One could even take this a step further and argue that even if said child contributes absolutely nothing to this world (an impossibility), they have still contributed their genetics to their ancestors and in turn society as a whole. Whos to say that unborn child didnt carry a gene mutation that was resistant to some form of cancer or disease. There is now zero chance of that gene being propagated. In the case of the original poster, what if that child had merely been raised by someone else. Again this is not something anyone will ever know. However something moved her to raise her child, call it whatever you will. She can now propagate her experiences into society via that child in addition to her genes.

    I dont want to play God. The human civilization cant even understand our own existence let alone those things that could've been or might be. For those who do not raise a child there is a 99.999999999% chance that upon their death, society will not even remember they existed after 10 years. For those that do at least there is some evidence that they did exist at one time. Yes you can mention some big names but stop and think how many in this world lived and died in the lifetime of those big names. I would argue that those nameless people put together contributed more overall to society than that one big name person.

  3. #23
    Meae Musae Servus Hephaestus's Avatar
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    Quote Originally Posted by hubieg View Post
    I am not taking anything away from your argument. I am however pointing out that even by someones mere existence (birth) and interaction with society, EVERYONE leaves a legacy through their children.There are countless combinations possible. There are many many ways that you and I affect the progress of society (by "progress" I men its change, good, bad or seemingly indifferent) by mere birth and existence. Its hard to argue what could have been by mere fact of ones failure to have been conceived. One could go so far as to argue that Hitler was able to create such atrocities because the mother of his would be assassin had a headache on a particular night. I know that is a real stretch but it is not an impossible one.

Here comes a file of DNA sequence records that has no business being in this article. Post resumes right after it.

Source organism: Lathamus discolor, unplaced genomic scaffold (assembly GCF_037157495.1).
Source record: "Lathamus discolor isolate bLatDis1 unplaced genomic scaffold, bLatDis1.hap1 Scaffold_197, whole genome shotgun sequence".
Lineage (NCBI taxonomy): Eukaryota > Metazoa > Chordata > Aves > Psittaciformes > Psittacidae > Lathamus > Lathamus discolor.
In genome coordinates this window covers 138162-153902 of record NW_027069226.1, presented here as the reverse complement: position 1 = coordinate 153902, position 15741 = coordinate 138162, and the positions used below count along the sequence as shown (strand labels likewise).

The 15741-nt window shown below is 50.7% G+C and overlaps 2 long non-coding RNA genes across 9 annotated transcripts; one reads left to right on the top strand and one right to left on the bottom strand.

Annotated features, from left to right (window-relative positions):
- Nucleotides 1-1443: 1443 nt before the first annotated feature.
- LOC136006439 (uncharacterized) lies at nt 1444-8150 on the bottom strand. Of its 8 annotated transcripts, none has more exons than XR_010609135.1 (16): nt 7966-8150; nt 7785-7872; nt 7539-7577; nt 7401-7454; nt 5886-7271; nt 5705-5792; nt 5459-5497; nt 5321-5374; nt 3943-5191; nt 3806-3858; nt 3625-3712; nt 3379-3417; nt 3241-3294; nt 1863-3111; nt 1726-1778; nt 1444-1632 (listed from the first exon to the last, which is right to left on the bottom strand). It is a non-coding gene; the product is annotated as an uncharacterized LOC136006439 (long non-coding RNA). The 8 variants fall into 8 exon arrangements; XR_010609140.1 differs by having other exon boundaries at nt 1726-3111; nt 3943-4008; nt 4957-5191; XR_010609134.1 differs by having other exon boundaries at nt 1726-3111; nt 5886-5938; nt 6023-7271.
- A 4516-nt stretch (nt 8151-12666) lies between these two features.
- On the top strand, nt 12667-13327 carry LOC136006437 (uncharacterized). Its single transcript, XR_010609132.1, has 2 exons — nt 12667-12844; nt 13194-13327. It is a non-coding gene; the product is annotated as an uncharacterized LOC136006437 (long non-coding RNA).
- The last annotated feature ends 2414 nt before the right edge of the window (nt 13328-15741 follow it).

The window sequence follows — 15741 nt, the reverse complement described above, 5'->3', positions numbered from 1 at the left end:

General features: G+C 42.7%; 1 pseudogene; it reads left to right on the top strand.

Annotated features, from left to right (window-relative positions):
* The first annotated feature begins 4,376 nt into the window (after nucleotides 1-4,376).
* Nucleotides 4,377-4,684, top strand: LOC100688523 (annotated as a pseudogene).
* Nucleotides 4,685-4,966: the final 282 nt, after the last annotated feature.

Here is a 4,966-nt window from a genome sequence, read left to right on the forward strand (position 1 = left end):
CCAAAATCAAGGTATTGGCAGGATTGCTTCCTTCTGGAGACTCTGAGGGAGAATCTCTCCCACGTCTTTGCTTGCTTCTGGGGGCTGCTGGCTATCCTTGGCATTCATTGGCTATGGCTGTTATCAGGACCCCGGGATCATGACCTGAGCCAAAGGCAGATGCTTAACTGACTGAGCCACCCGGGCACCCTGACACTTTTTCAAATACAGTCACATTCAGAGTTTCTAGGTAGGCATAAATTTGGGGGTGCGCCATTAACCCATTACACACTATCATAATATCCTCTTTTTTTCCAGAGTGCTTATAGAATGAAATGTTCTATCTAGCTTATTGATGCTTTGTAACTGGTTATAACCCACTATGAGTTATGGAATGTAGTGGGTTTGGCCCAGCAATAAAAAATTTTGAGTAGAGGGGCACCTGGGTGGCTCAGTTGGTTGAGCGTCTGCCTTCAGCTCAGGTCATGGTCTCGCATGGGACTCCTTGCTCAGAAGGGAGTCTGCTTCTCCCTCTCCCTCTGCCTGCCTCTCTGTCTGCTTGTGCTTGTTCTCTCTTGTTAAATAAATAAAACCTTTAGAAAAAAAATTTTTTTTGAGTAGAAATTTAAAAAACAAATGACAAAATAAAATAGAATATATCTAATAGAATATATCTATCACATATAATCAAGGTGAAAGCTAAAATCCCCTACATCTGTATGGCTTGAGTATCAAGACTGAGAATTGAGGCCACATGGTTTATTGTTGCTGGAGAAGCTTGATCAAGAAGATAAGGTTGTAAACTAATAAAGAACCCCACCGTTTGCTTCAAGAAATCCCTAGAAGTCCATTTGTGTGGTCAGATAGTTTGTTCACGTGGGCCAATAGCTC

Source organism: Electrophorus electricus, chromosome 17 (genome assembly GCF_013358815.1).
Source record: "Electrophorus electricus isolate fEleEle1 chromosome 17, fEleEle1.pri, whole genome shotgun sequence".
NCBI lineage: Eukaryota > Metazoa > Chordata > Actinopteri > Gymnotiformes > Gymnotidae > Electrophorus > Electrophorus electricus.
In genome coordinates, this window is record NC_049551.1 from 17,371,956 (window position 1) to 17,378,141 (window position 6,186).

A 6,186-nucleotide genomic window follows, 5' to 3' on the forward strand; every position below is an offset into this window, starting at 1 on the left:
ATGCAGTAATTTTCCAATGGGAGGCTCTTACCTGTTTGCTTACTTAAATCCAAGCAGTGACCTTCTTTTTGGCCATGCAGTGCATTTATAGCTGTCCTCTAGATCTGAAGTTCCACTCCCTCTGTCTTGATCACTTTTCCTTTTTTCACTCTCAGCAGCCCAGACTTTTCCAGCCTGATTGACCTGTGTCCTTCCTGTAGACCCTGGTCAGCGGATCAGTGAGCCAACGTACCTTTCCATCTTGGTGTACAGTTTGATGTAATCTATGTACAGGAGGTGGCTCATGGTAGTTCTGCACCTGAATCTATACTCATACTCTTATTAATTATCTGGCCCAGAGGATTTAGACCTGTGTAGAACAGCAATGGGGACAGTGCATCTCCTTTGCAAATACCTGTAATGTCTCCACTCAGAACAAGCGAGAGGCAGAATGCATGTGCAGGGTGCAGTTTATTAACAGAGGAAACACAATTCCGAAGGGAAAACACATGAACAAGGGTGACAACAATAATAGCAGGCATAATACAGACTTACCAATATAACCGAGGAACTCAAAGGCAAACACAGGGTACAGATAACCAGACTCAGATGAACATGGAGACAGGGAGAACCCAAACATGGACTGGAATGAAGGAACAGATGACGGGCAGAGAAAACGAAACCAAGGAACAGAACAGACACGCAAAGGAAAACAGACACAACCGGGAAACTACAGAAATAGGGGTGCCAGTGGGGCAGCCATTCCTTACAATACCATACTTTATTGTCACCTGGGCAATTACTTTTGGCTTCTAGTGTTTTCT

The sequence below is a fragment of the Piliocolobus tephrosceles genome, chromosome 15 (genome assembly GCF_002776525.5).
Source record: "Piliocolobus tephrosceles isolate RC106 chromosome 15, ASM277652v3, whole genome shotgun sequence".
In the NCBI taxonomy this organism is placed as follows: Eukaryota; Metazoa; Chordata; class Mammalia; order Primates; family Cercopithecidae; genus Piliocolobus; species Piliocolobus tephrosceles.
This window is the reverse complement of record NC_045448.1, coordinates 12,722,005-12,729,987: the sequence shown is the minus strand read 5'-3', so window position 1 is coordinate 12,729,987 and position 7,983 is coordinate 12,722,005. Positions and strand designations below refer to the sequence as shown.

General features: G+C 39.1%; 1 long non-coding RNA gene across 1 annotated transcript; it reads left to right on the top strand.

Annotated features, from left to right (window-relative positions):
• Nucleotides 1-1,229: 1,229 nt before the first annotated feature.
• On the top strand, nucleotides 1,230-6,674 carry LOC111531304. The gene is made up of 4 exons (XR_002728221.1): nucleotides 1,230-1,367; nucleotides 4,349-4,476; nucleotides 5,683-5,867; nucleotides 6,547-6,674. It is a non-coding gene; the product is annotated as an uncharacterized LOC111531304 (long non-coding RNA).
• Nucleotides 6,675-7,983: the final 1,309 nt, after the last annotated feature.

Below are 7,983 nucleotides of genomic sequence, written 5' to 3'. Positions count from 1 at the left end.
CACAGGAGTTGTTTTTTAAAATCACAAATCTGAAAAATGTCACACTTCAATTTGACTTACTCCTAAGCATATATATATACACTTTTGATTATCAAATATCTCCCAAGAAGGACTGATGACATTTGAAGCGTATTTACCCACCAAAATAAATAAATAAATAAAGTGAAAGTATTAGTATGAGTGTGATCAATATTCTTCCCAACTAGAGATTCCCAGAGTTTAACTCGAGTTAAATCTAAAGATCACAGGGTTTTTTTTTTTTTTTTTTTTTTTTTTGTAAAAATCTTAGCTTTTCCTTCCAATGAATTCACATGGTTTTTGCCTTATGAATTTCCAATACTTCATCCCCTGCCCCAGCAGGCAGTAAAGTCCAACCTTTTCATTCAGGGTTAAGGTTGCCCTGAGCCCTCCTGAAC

The simple fact that a child is added to this world changes its course. It may be in an imperceptible way or it may be in a spectacular way. Either way bringing them into this world has effected the course of civilization. This change can either be as you indicated by that one spectacular discovery or it can be somewhere in the culmination of a blood line. Take a child out of the blood line of one of the people you mentioned, and that person now potentially ceases to exist, or goes into a different profession, or becomes destructive history has changed its course. We cannot even fathom what that change could have been. Even if you had a crystal ball and could see the future of said child and you didnt like it. What you cannot see is what would have been had that child not existed.

    One could even take this a step further and argue that even if said child contributes absolutely nothing to this world (an impossibility), they have still contributed their genetics to their ancestors and in turn society as a whole. Whos to say that unborn child didnt carry a gene mutation that was resistant to some form of cancer or disease. There is now zero chance of that gene being propagated. In the case of the original poster, what if that child had merely been raised by someone else. Again this is not something anyone will ever know. However something moved her to raise her child, call it whatever you will. She can now propagate her experiences into society via that child in addition to her genes.

    I dont want to play God. The human civilization cant even understand our own existence let alone those things that could've been or might be. For those who do not raise a child there is a 99.999999999% chance that upon their death, society will not even remember they existed after 10 years. For those that do at least there is some evidence that they did exist at one time. Yes you can mention some big names but stop and think how many in this world lived and died in the lifetime of those big names. I would argue that those nameless people put together contributed more overall to society than that one big name person.
    I think you watched "It's a Wonderful Life" too many times--I can relate, as when I was growing up, we had to watch "It's a Wonderful Life" and "Miracle on 34th Street" before opening Christmas presents.

    All of the above is a null argument to me. If you can't determine the consequence of someone not having been born, then you can't make any claims that their being born changed anything, let alone lay claim to it as your "legacy".